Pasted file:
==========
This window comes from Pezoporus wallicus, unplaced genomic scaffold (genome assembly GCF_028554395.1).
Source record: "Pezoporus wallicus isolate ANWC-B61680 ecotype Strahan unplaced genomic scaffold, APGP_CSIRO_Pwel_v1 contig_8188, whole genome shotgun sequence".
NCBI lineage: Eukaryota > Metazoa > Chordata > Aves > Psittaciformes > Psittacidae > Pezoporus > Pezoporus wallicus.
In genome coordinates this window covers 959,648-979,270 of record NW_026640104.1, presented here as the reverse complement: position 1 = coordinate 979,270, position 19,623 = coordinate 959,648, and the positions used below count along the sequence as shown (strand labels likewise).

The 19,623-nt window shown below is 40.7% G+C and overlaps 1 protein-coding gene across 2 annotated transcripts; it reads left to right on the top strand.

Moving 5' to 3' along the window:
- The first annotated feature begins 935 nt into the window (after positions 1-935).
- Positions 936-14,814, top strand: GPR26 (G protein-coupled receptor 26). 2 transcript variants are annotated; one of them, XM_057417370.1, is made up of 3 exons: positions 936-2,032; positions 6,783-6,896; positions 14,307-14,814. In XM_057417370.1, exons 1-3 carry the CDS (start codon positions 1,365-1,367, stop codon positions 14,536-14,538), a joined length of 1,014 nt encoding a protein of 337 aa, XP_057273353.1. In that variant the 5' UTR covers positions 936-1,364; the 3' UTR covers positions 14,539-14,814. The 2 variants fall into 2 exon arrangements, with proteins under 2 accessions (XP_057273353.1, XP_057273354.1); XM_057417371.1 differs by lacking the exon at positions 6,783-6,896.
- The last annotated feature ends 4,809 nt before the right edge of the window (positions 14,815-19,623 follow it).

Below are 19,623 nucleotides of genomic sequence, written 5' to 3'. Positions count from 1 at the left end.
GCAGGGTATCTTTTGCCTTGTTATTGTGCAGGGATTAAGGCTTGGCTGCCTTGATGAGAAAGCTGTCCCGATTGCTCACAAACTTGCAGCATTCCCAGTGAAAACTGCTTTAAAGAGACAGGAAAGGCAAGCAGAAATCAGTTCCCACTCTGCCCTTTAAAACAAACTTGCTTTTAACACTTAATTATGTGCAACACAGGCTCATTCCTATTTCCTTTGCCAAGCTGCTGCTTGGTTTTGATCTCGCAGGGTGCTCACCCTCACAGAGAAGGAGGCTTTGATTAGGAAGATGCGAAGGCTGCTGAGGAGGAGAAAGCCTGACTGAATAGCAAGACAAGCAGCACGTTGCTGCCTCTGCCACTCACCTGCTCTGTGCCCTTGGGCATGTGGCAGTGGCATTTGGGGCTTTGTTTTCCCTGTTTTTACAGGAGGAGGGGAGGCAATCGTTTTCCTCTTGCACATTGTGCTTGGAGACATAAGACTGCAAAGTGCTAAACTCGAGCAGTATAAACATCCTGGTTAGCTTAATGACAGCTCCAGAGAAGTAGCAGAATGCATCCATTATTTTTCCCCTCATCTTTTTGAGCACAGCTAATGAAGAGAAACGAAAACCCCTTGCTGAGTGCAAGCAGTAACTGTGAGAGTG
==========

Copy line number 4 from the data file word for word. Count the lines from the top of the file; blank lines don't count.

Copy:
In genome coordinates this window covers 959,648-979,270 of record NW_026640104.1, presented here as the reverse complement: position 1 = coordinate 979,270, position 19,623 = coordinate 959,648, and the positions used below count along the sequence as shown (strand labels likewise).